Mindful meditation can be practiced at any time, affects many facets of life and is excellent to try out in college when students get to experience more independence and freedom of choice. Mindful meditation is simply the act of paying attention and thinking deeply beyond the immediate effects of one's thoughts and actions. Learn more about mindful movement and mindful eating, two common types of mindful meditation, later on in this guide.
  • Transcendental
    Transcendental Meditation (TM) was founded by Maharishi Mahesh Yogi. Practitioners meditate 20 minutes twice a day to achieve stress and anxiety relief and mental clarity.
  • Zen
    Zazen (seated meditation) is a Zen meditative practice. Practitioners observe mind and breath, and correct posture is important.
  • Primordial Sound
    PSM does not force the mind to be quiet. Practitioners use a sound or vibration mantra to enter a deeper level of awareness.
  • Vipassana
    This ancient meditation technique uses mindful breathing and body sensation awareness to gain insight and enlightenment.
  • Chakra
    Practitioners concentrate on the various chakra points in their bodies to heal corresponding mental and physical distress and discomfort.
  • Metta
    Metta uses recitation of specific words or phrases to invoke warmth and loving-kindness first to oneself, then to others.
  • Yoga Nidra
    Practitioners reach a conscious state between waking and sleeping to invoke awareness of the inner world. It's a deep state of relaxation achieved without being asleep.
  • Kundalini
    Practitioners use mantras and breath (pranayam) patterns to clear the mind. The ultimate goal of this meditation is the awakening of the kundalini (life force) state.
  • Tonglen
    The purpose of Tonglen is to take suffering in with the breath (acceptance), and release compassion and relief with the out-breath. The Dalai Lama is said to practice Tonglen.

This list is by no means exhaustive, but it should give students a jumping-off point for their meditation practices. Students may want to try a few different meditation techniques and experiment with tools like mantras, mudras, guided meditations, asana poses, breathing techniques and sound to find the method that best fosters their individual spiritual wellness.

Where to Meditate

Finding a good place to meditate while in school can be daunting, especially for students who live in loud buildings or with roommates or family. However, doing some exploring on and off campus is sure to turn up a handful of good places to meditate. Check out the following campus spots for some peace and quiet:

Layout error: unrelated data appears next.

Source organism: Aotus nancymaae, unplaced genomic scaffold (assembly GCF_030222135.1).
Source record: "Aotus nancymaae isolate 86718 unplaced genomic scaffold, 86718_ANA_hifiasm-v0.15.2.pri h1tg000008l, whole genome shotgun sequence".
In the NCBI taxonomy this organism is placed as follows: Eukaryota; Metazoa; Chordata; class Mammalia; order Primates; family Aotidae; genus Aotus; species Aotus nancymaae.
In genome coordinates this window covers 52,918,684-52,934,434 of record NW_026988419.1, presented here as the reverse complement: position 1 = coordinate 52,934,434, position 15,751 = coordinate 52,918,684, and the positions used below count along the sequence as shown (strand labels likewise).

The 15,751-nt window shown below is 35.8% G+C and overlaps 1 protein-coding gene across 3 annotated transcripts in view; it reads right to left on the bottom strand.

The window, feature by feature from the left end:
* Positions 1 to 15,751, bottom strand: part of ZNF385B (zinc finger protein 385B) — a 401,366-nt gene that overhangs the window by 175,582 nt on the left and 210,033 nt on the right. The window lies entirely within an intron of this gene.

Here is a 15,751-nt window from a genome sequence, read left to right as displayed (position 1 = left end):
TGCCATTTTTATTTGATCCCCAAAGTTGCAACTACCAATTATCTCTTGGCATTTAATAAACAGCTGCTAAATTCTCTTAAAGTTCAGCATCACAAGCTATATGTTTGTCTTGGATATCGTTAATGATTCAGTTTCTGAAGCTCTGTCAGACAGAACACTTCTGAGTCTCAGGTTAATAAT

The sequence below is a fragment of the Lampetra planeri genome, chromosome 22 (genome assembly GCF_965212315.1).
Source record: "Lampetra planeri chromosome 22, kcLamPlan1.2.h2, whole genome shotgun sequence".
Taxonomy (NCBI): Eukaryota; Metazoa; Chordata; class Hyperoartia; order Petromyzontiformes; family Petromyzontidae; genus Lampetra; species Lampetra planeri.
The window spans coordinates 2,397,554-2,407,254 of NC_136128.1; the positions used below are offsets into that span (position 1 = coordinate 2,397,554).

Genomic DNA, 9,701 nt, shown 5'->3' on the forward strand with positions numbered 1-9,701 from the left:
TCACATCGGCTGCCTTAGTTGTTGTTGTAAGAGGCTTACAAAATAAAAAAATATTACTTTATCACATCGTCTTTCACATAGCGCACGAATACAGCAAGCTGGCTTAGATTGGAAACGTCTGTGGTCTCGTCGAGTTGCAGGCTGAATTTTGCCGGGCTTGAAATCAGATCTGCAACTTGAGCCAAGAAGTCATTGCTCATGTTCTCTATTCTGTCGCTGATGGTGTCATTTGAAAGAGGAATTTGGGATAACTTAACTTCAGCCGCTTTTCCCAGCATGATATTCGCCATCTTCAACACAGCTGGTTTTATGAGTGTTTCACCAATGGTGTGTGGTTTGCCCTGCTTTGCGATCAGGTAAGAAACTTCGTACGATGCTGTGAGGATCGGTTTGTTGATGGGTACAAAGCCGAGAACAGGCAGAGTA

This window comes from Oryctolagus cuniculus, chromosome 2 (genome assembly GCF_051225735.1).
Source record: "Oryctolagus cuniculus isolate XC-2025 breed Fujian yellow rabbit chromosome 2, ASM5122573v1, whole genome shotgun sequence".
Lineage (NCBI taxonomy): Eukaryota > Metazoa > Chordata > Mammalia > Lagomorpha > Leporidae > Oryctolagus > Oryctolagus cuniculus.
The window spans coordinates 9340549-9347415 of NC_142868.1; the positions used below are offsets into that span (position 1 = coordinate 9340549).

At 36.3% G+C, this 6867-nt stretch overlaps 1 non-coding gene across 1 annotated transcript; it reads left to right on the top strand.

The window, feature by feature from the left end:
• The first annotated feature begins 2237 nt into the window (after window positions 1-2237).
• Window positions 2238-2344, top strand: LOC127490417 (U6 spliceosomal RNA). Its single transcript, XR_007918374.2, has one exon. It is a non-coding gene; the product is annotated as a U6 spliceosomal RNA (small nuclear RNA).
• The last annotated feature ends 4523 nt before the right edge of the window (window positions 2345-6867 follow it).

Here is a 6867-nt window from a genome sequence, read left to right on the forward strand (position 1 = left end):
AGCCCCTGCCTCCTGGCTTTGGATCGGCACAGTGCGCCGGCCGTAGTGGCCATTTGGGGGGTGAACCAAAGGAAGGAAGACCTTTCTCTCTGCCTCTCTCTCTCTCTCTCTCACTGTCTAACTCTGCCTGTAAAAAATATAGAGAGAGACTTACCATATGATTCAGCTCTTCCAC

• School recreation centers often have community rooms that people can use for any number of activities, including meditation.
  • Some schools even have rooms dedicated solely to meditation and quiet relaxation.
  • Students whose schools aren't so explicitly accommodating can seek out a corner of a designated quiet zone in their school's library or study areas.
  • Most schools also have at least one grassy area where students who don't mind public meditation can get in touch with nature while having an introspective moment.
  • With the variety of settings and locations within school campuses, students can afford to experiment with different meditation spots. Even late-night laundry sessions, with the rumbling noise, warmth and built-in timer, can provide the ideal ingredients for meditation.

Resources, Apps & Tools for Meditation & Zen Techniques at School

On Campus

Campus meditation rooms
Some schools have designated quiet areas just for students to meditate. The soothing atmosphere and comfy seating make these places ideal.

Meditation and mind-body clubs
Student can find groups and clubs for people who are interested in meditating together or learning new meditation techniques.


This mindfulness app supplies guided meditations that users can do whenever and wherever it's convenient.

Calm provides mindful meditation exercises that can be done in multi-day series that help with focus, anxiety relief, stress management and more.

With its 10-minute per day meditation exercises, Headspace is a great tool for meditation beginners.

Omvana combines sound tracks, music and guided meditation sessions to give users a customizable meditation experience.


Fragrant Heart
Fragrant Heart provides free audio meditations for specific people and circumstances. For instance, there are series of meditations for children, healing, yoga and relaxation.

Tara Brach
This site contains tons of guided meditation audios that are updated regularly, so users don't have to worry about wearing tired of their same routines.

The Meditation Podcast
This podcast offers guided meditations paired with binaural beats, which are thought to affect brain waves and promote relaxation.

MOVE WITH PURPOSE: Practice Yoga and Mindful Movement

When students think of mind-body exercise, they may initially think of more traditionally “Zen” activities like yoga, tai chi or qi gong, but activities like dancing, Pilates and various forms of martial arts can be good alternative forms of mind-body exercise. All of these activities involve mental discipline and connecting the mind with the body through deliberate thought and motion.

Students who engage in mindful movement activities can see a multitude of benefits, including increased strength and energy, better posture, reduced stress and improved attentiveness, self-confidence, self-awareness and self-care habits. Mind-body exercises also provide ways to build and strengthen relationships with others and add structure to an often hectic and fluid college life.